What to know about ‘Dune’ before seeing ‘Dune’

Chia Bella James

With much fanfare, speculation and both in-theater and streaming releases, Denis Villeneuva’s film adaptation of “Dune” is finally here.

Based on the 1965 classic sci-fi book, this version attempts to translate the web of characters, politics and history for the both the big and small screens.

But let’s face it, “Dune” is overwhelming, and somewhat confusing. If you haven’t read the novel — a 700-page behemoth — or seen the 1984 movie, which struggles to capture the complexity of the book in two hours (but see it for Sting’s breakout role), never fear.

We’ve got you covered with the when, where, who and what of “Dune,” so you can talk shop with die-hard fans like a pro.

When are we talking about exactly?

“Dune” takes place thousands of years in the future. To be precise, the year 10191. But the feel of the future more closely resembles medieval feudalism of centuries past.

Wealthy noble families, or “houses,” decide the fates of planets, people and resources. A galactic emperor ultimately rules over the fractions and pits house against house in a political chess game.

Where is this all happening?

The setting is the desert planet of Arrakis, which is the source of a “spice” mineral known as melange. Spice is the drug of choice in the universe. It sharpens human consciousness and senses and can lead to prophecies and vivid perceptions. Everyone wants it and no one can get enough.

Spice is a rare substance, a very powerful substance that all the economy of the universe is based on,” Villeneuve says. “The substance can extend your life, and also brings you health, protects you from diseases.”

As you’d expect, harvesting spice is no cakewalk. Beyond the scorching heat and sandstorms, there are subterranean “sandworms” that will attack at the slightest vibration on the surface of the planet.

Who are the players?

The House Atreides has been bestowed stewardship of Arrakis and control of the lucrative spice trade by the emperor.

Atreides is led by Duke Leto (Oscar Issac) and his consort, Lady Jessica (Rebecca Ferguson).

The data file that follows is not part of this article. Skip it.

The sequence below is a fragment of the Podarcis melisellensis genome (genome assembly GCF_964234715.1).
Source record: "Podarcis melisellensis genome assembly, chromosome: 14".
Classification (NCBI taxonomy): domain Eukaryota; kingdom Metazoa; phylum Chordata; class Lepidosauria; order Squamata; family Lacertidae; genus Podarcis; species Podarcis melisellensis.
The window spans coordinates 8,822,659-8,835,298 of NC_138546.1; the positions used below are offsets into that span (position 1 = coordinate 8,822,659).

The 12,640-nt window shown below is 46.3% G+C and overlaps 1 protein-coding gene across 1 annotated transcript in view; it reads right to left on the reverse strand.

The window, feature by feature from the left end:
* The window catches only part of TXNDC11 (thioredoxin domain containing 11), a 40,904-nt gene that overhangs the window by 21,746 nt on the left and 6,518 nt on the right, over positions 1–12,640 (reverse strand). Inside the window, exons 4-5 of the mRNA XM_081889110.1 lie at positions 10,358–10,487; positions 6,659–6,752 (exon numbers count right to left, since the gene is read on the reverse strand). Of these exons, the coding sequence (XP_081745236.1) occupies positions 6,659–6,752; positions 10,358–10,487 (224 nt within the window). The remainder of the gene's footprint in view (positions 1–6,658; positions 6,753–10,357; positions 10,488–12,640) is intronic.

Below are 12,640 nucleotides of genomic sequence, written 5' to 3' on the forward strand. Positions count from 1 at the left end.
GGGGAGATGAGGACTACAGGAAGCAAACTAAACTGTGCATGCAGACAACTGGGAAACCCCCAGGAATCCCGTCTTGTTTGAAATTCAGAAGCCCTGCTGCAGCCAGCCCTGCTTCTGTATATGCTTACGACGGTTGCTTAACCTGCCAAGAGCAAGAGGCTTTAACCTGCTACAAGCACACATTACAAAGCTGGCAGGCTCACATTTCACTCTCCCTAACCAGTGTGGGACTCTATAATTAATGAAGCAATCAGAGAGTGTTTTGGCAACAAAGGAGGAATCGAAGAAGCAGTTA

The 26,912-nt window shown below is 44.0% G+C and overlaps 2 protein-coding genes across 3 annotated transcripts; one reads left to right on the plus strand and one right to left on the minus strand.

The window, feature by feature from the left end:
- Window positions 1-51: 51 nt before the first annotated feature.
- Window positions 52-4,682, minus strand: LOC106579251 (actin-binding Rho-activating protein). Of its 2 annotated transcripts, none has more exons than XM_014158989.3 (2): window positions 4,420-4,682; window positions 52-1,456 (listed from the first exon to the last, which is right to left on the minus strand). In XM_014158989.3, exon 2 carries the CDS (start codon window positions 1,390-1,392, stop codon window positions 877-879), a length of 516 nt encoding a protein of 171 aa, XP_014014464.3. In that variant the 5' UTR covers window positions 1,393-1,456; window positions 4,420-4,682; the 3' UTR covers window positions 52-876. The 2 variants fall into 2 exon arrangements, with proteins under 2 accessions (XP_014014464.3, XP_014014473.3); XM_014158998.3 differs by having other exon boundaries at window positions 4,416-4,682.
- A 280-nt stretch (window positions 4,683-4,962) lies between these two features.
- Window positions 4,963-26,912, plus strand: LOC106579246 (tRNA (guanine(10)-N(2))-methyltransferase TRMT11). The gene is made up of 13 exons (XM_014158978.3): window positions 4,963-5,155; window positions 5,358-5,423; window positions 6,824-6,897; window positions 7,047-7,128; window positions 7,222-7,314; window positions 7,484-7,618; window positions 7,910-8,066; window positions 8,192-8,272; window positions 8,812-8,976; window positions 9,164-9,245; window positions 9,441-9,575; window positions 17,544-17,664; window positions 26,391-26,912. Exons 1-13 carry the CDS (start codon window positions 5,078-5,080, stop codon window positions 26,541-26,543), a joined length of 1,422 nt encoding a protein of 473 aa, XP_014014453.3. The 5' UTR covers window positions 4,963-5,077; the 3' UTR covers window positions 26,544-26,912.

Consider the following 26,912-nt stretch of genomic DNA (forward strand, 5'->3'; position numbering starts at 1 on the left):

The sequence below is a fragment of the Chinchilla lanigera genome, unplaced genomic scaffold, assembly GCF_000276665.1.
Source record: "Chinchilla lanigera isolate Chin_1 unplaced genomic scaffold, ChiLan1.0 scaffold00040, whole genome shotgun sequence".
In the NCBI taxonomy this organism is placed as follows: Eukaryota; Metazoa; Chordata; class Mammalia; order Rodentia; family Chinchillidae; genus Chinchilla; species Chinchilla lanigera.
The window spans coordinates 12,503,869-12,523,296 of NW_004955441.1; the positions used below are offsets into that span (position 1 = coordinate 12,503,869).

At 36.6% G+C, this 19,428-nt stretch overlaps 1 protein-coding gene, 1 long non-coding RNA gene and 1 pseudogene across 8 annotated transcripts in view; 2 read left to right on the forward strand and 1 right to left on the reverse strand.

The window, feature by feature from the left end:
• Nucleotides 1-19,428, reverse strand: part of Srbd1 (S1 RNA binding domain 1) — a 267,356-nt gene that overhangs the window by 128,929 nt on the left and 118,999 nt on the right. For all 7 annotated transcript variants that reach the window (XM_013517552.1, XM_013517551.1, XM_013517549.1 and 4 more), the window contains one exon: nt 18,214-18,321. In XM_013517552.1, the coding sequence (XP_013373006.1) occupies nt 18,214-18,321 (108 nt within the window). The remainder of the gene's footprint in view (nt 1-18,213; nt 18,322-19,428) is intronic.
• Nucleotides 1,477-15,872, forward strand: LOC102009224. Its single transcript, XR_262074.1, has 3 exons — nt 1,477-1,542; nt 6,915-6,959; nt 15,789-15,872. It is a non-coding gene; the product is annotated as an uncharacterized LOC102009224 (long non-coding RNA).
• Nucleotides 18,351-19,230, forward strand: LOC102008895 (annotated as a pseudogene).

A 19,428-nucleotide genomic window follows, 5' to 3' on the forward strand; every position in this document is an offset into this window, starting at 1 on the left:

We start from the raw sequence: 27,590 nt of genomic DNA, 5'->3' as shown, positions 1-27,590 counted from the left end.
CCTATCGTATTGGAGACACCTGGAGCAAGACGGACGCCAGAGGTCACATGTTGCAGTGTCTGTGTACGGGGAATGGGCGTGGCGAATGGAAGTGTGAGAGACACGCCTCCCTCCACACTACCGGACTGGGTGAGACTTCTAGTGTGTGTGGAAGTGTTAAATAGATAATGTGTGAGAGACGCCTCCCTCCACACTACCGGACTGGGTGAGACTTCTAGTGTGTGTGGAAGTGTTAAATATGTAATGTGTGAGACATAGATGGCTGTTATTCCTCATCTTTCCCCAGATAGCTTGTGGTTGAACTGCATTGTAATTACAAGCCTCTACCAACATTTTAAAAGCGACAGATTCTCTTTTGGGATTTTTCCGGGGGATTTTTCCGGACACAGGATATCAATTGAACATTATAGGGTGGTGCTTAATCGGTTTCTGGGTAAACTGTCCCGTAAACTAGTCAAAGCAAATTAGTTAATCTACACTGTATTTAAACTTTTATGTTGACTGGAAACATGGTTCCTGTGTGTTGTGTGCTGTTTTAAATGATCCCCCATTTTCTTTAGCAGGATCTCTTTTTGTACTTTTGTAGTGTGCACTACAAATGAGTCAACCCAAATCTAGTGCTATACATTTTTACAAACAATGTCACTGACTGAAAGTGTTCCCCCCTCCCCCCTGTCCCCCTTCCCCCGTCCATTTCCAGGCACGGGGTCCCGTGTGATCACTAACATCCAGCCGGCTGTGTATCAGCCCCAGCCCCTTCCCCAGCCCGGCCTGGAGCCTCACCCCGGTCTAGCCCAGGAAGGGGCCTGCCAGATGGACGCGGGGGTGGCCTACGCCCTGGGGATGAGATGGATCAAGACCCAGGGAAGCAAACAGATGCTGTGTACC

Their 15-year-old son Paul (Timothée Chalamet) is being groomed to lead the house one day with the help of Master of Weapons Gurney Halleck (Josh Brolin) and Swords Master Duncan Idaho (Jason Momoa).

The House Harkonnen, which previously ruled Arrakis with a tight grip, is under the brutal command of Barron Vladimir (Stellan Skarsgård).

His second-in-command, Glossu Rabban (Dave Bautista), also known as “the Beast,” is the general who does the barron’s bloody bidding.

Rabban, ‘the Beast,’ is one of the generals of the baron, one of the nephews, the leader of the armies that were used to rule Arrakis before,” Villeneuve says. “He was a brutal, savage dictator.”

Far from the wealth and privilege of the powerful houses are the Fremen — humans who have discovered a way to live amid the relentless sandstorms and predatory sandworms of Arrakis.

Spice in the sands have given the Fremen luminous blue eyes, which separates them from the imperialists. The Fremen want Arrakis to themselves, and they’ll fight, kill and die to make that happen.

So, what’s the deal?

As the warring houses battle for Arrakis, princely Paul, who is guided by his mother, emerges as a Messiah-like chosen one with the ability to see into the future. He has a pure heart and could be a transformational leader.

He dreams of a young Fremen fighter named Chani (Zendaya), and she has visions of him. They share a connection, and they both have a strong intuition they’ll meet one day.

Paul comes to empathize with the Fremen, but will he fight for them? That will have to wait for the sequel since Villeneuva’s “Dune” only covers the first half of the story. But if you're impatient, there's always that 700-page behemoth with the answer.